AR: Harbhajan may not be among the wickets, but he is among the runs. But Dhoni, in the post-match discussion cautioned against looking at Harbhajan as an allrounder at this stage … your thoughts?
SM: From whatever little cricket I have played and seen, I don't think there is an allrounder there in the making in Harbhajan. When you looked at Irfan Pathan there was an allrounder in the making there. Harbhajan is a dangerous lower-order batsman, but to start looking at him as an allrounder is not right. Plus, what it will do is there will be pressure of expectations from the bat for him. How will he respond to that? He has been purely a bowler who has discovered some hitting ability. I don't think he is going to react well to that. So what Dhoni is said is right. Harbhajan can be that dangerous player down the order who can be a bit of pain in the neck of the opposition. To start looking at him as an allrounder is a bit premature. But when he gets two consecutive hundreds, such questions start coming up. But he has got to be reminded by the selectors and the captain and he is a mature cricketer - he knows his primary job is that of a bowler and on that front he has been pretty disappointing.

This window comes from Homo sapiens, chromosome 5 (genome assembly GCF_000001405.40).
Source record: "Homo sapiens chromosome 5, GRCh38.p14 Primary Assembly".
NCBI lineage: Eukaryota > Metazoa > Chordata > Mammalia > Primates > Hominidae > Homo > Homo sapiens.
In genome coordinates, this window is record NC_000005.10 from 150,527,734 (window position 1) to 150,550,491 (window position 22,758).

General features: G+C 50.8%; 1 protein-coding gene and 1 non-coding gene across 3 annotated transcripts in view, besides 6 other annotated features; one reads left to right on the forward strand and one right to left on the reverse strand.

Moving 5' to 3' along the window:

AR: The first Test here at the Rajiv Gandhi International Stadium - how do you think the pitch played?
SM: It is a good ground. I have been there a couple of times during the Champions League. There are a lot of inputs from cricketers in the way the ground has shaped up: Shivlal Yadav, Arsha Ayub and Venkatapathy Raju as well. but what can I say about the pitch? I wonder how much control there is in the hands of the curator. There is one thing they can do; the disturbing trend that I find is the tendency of the groundsmen these days to shave all the grass off the pitch and make it a clay pitch. Earlier, we had flat pitches, but there was some grass on the pitch that helped them on the first session at least on the first day. Now the match starts innocuously, with nothing for the new-ball bowlers; they just wait for the ball to get old and hope to get some reverse-swing. It is not a healthy trend and Hyderabad was no different. I wish they had given more help for the seamers
AR: Thanks a lot Sanjay for sharing your thoughts. That's all we have for today's show. From all of us here at ESPNcricinfo, it's goodbye.